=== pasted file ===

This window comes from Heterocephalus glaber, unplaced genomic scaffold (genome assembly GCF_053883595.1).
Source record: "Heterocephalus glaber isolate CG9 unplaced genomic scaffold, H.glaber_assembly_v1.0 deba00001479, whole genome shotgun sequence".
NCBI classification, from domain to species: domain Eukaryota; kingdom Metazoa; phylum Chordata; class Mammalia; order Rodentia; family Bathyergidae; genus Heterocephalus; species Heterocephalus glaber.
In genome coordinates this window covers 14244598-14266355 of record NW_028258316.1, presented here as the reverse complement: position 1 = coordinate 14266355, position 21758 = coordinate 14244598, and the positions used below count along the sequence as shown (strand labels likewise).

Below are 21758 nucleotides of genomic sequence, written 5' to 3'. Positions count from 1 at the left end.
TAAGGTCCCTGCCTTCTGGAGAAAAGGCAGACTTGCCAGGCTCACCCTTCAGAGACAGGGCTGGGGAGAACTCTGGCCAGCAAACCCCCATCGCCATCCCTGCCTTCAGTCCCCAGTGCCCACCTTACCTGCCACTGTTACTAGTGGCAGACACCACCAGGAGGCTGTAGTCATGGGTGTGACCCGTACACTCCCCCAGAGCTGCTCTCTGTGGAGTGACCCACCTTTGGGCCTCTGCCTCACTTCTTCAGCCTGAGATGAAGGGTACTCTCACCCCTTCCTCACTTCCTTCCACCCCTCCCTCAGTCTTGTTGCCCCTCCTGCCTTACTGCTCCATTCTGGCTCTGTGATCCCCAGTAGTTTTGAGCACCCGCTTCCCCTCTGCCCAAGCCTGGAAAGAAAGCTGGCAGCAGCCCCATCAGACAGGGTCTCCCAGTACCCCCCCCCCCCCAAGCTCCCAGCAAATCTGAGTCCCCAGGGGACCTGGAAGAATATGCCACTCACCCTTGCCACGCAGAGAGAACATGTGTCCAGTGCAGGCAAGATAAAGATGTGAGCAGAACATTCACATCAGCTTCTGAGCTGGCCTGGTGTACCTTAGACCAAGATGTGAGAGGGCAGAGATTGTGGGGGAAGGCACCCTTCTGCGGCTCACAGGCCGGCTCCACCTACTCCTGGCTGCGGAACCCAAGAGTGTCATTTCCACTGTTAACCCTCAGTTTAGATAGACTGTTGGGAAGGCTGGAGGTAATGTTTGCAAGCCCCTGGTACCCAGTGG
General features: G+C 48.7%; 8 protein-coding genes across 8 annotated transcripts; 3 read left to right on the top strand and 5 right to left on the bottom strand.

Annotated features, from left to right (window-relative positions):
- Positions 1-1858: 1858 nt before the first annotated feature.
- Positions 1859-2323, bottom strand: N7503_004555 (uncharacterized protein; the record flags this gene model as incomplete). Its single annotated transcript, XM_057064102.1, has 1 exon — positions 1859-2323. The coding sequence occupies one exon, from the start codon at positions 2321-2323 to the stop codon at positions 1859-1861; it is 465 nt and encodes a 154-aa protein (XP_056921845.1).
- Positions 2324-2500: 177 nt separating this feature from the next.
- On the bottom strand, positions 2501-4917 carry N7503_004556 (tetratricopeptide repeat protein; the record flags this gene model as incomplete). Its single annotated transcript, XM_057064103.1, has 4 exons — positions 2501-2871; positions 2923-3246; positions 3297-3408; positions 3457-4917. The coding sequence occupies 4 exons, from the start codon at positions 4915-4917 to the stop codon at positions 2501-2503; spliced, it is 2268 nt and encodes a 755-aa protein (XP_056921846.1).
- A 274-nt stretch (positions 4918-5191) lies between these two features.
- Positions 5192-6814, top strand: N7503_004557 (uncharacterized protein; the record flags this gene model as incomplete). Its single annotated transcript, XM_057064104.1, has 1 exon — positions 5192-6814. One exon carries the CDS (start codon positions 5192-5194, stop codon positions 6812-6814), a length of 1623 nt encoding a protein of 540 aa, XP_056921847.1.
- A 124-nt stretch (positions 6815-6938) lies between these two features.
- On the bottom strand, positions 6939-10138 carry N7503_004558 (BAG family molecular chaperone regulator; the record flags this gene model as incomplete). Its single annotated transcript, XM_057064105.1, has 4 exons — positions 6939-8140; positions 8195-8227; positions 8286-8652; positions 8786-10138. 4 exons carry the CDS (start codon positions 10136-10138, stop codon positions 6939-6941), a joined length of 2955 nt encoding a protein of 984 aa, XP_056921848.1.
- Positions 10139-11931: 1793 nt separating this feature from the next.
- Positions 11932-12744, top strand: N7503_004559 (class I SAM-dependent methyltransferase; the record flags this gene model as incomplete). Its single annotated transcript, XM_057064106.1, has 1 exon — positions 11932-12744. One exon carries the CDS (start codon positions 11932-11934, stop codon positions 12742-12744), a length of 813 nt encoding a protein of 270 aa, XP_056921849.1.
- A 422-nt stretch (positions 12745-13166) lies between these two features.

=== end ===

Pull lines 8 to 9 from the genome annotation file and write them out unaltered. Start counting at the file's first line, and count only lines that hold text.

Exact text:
Annotated features, from left to right (window-relative positions):
- Positions 1-1858: 1858 nt before the first annotated feature.